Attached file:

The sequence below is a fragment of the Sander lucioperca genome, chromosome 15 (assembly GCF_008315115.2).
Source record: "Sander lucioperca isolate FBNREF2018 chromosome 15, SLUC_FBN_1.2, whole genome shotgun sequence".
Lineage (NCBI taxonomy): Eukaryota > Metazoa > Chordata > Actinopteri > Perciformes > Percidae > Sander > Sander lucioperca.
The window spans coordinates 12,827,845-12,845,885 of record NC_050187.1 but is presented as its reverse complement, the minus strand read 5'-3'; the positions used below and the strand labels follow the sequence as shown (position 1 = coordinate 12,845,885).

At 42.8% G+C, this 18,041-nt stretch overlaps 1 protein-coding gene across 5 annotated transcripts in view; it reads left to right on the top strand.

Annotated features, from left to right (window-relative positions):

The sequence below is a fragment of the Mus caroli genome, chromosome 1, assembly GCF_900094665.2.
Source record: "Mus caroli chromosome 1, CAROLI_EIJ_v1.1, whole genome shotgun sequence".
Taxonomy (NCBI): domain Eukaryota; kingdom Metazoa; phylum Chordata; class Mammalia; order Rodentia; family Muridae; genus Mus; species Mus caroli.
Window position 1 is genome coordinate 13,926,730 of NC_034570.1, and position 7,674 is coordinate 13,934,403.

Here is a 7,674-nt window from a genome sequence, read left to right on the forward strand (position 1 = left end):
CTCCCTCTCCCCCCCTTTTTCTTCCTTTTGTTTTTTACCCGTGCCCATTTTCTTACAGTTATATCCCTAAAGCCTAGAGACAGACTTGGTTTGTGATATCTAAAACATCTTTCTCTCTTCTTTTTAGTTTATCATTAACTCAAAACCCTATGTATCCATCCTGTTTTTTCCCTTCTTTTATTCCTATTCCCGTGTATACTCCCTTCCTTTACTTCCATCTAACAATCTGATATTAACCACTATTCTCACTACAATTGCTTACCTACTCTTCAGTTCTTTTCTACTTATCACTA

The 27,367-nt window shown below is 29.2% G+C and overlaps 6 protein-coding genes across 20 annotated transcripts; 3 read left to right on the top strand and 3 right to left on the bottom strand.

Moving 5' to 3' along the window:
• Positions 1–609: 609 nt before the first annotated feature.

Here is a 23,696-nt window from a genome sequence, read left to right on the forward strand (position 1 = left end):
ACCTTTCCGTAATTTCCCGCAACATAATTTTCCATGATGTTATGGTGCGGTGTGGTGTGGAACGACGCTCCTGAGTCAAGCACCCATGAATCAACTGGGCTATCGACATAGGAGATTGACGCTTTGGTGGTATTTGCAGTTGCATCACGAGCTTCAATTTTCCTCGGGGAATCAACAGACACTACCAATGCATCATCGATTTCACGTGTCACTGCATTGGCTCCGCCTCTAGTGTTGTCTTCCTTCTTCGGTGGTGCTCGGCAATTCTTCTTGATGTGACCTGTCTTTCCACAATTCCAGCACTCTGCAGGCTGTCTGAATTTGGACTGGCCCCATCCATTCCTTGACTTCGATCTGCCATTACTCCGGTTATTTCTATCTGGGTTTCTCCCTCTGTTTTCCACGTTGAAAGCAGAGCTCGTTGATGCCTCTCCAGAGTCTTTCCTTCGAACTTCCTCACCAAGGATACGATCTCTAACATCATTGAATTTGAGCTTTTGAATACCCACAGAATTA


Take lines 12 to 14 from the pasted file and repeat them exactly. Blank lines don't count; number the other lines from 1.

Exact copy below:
CTCCCTCTCCCCCCCTTTTTCTTCCTTTTGTTTTTTACCCGTGCCCATTTTCTTACAGTTATATCCCTAAAGCCTAGAGACAGACTTGGTTTGTGATATCTAAAACATCTTTCTCTCTTCTTTTTAGTTTATCATTAACTCAAAACCCTATGTATCCATCCTGTTTTTTCCCTTCTTTTATTCCTATTCCCGTGTATACTCCCTTCCTTTACTTCCATCTAACAATCTGATATTAACCACTATTCTCACTACAATTGCTTACCTACTCTTCAGTTCTTTTCTACTTATCACTA

The 27,367-nt window shown below is 29.2% G+C and overlaps 6 protein-coding genes across 20 annotated transcripts; 3 read left to right on the top strand and 3 right to left on the bottom strand.

Moving 5' to 3' along the window: